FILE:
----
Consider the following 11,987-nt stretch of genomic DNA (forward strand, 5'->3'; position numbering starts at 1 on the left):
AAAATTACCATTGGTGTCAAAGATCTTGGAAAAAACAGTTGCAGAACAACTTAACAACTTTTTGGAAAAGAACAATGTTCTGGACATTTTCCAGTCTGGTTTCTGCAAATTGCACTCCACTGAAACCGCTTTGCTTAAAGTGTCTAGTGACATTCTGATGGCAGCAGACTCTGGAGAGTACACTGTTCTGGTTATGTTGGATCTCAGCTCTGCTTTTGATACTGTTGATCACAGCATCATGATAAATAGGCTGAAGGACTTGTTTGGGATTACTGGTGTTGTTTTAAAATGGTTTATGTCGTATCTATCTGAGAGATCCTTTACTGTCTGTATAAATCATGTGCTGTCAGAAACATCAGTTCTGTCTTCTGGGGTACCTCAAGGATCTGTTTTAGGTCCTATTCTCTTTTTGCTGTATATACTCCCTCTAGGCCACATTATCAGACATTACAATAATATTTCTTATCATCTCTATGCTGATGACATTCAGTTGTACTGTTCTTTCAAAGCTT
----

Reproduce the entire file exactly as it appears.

Consider the following 11,987-nt stretch of genomic DNA (forward strand, 5'->3'; position numbering starts at 1 on the left):
AAAATTACCATTGGTGTCAAAGATCTTGGAAAAAACAGTTGCAGAACAACTTAACAACTTTTTGGAAAAGAACAATGTTCTGGACATTTTCCAGTCTGGTTTCTGCAAATTGCACTCCACTGAAACCGCTTTGCTTAAAGTGTCTAGTGACATTCTGATGGCAGCAGACTCTGGAGAGTACACTGTTCTGGTTATGTTGGATCTCAGCTCTGCTTTTGATACTGTTGATCACAGCATCATGATAAATAGGCTGAAGGACTTGTTTGGGATTACTGGTGTTGTTTTAAAATGGTTTATGTCGTATCTATCTGAGAGATCCTTTACTGTCTGTATAAATCATGTGCTGTCAGAAACATCAGTTCTGTCTTCTGGGGTACCTCAAGGATCTGTTTTAGGTCCTATTCTCTTTTTGCTGTATATACTCCCTCTAGGCCACATTATCAGACATTACAATAATATTTCTTATCATCTCTATGCTGATGACATTCAGTTGTACTGTTCTTTCAAAGCTT